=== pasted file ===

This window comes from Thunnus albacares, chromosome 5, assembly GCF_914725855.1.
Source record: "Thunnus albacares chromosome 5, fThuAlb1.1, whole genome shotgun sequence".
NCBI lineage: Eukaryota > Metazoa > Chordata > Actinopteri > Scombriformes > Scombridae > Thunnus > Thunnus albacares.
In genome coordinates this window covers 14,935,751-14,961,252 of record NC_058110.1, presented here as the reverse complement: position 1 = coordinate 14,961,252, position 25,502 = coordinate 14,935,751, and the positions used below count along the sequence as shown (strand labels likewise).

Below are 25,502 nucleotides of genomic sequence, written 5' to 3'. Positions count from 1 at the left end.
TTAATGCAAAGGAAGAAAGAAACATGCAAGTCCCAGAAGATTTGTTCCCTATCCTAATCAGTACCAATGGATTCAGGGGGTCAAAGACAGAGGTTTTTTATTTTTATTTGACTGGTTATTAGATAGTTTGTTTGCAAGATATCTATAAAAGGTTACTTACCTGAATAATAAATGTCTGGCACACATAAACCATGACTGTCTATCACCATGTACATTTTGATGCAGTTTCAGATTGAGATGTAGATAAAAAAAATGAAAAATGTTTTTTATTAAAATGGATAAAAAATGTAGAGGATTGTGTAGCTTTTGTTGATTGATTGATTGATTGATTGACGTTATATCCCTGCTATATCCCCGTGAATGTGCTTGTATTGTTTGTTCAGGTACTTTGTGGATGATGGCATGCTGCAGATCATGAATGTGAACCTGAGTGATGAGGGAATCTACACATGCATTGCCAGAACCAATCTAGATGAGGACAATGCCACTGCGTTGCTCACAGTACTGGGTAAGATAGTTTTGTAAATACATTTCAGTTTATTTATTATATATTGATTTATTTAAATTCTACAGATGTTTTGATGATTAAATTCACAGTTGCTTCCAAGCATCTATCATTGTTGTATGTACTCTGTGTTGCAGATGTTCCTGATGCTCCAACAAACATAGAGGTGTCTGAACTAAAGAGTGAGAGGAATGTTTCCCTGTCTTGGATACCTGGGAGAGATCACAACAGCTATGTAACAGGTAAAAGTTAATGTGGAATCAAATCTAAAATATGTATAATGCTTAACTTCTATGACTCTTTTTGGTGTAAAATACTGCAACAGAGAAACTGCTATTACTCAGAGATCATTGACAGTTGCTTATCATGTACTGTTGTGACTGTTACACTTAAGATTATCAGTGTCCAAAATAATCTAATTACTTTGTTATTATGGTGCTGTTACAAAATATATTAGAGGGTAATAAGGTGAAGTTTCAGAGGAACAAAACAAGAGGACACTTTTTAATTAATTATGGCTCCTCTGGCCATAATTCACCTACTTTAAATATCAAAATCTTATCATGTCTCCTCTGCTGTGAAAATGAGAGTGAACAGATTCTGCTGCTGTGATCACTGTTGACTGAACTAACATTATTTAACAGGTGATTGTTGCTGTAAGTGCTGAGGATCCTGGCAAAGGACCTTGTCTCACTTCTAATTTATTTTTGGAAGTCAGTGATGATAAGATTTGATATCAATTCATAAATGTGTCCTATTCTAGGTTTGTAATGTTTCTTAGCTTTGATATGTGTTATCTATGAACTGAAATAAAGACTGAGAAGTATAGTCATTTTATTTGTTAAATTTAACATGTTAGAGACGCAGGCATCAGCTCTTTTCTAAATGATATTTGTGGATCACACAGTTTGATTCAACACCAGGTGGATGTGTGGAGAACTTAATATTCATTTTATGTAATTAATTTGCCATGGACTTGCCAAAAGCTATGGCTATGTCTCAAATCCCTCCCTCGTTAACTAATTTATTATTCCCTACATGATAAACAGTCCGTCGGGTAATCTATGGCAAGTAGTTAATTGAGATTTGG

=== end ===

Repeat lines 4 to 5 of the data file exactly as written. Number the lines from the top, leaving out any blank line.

In genome coordinates this window covers 14,935,751-14,961,252 of record NC_058110.1, presented here as the reverse complement: position 1 = coordinate 14,961,252, position 25,502 = coordinate 14,935,751, and the positions used below count along the sequence as shown (strand labels likewise).

Below are 25,502 nucleotides of genomic sequence, written 5' to 3'. Positions count from 1 at the left end.